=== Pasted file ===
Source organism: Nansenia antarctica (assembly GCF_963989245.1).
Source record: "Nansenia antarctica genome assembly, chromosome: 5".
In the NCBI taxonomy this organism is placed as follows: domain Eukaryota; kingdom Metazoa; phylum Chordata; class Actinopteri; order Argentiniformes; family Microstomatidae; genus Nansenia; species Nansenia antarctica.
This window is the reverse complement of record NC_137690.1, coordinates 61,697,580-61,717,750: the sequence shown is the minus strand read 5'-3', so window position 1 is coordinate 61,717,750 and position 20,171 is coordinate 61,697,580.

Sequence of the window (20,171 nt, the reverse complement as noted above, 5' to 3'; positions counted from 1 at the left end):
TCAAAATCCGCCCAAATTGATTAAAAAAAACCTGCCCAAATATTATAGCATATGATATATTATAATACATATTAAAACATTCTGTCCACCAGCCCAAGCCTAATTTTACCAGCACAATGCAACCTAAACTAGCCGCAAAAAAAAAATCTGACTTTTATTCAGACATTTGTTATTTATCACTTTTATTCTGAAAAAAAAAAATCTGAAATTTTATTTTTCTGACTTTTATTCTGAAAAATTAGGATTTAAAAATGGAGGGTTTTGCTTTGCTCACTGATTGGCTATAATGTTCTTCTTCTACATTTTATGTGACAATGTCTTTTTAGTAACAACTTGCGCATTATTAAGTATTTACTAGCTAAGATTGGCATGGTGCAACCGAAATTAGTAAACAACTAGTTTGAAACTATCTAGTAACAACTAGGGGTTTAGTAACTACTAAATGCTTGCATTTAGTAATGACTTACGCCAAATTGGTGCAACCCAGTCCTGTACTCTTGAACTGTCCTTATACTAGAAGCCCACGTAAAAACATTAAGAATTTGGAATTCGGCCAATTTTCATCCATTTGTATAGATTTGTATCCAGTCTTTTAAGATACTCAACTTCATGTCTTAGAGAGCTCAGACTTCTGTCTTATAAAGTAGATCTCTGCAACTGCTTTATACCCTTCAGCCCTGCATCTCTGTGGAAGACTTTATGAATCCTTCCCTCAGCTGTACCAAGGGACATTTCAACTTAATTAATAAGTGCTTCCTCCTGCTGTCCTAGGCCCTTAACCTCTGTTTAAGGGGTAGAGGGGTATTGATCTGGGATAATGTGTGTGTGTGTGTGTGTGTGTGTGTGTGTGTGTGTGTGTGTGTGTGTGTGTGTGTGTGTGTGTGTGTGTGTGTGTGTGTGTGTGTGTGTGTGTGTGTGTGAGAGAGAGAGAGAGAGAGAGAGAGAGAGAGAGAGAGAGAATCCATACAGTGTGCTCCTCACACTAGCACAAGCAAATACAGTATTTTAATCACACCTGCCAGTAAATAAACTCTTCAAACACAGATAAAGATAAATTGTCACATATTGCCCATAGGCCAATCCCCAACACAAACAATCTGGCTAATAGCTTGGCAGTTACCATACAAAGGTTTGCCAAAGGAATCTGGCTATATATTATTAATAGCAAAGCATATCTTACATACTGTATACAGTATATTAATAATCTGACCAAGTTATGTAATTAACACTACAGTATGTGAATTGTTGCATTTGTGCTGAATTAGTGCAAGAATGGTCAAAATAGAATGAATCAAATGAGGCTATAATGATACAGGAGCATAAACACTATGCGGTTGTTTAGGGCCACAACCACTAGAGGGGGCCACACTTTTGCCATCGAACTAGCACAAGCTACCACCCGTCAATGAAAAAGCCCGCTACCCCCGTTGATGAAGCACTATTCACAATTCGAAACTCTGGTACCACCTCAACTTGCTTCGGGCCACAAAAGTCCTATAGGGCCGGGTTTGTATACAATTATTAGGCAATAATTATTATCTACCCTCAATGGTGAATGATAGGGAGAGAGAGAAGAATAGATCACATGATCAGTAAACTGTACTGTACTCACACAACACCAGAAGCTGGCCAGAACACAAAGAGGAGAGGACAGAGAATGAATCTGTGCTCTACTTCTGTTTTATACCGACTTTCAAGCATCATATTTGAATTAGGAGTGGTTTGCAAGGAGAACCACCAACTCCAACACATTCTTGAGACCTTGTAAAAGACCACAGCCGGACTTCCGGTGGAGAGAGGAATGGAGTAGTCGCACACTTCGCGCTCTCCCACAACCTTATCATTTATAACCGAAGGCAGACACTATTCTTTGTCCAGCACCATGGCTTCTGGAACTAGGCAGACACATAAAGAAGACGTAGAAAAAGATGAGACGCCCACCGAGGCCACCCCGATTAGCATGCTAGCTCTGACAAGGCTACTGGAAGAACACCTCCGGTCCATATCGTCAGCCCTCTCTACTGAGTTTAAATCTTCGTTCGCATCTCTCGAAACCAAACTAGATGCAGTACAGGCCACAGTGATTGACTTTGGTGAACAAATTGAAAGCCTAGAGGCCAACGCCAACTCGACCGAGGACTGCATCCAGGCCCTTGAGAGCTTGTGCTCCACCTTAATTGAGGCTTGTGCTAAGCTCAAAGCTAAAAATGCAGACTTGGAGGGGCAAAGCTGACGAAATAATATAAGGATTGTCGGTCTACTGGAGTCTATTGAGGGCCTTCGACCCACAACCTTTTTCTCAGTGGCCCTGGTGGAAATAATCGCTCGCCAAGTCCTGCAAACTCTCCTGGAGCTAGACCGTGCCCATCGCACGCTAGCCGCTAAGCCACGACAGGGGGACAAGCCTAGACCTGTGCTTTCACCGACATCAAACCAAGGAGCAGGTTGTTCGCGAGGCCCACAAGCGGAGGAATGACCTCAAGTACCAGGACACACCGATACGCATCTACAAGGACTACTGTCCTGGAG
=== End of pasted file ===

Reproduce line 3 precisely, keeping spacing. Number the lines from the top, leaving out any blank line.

In the NCBI taxonomy this organism is placed as follows: domain Eukaryota; kingdom Metazoa; phylum Chordata; class Actinopteri; order Argentiniformes; family Microstomatidae; genus Nansenia; species Nansenia antarctica.